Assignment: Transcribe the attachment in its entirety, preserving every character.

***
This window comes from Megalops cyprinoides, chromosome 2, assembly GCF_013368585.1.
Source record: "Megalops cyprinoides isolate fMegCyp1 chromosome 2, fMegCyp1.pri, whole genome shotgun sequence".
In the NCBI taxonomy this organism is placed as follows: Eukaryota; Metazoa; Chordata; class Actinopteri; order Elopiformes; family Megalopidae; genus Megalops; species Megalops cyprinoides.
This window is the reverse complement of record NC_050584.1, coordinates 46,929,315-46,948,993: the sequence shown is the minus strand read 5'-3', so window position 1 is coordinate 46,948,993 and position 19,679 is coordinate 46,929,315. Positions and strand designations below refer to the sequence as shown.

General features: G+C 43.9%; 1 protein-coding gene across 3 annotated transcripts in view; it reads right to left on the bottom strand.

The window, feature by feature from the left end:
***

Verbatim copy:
This window comes from Megalops cyprinoides, chromosome 2, assembly GCF_013368585.1.
Source record: "Megalops cyprinoides isolate fMegCyp1 chromosome 2, fMegCyp1.pri, whole genome shotgun sequence".
In the NCBI taxonomy this organism is placed as follows: Eukaryota; Metazoa; Chordata; class Actinopteri; order Elopiformes; family Megalopidae; genus Megalops; species Megalops cyprinoides.
This window is the reverse complement of record NC_050584.1, coordinates 46,929,315-46,948,993: the sequence shown is the minus strand read 5'-3', so window position 1 is coordinate 46,948,993 and position 19,679 is coordinate 46,929,315. Positions and strand designations below refer to the sequence as shown.

General features: G+C 43.9%; 1 protein-coding gene across 3 annotated transcripts in view; it reads right to left on the bottom strand.

The window, feature by feature from the left end: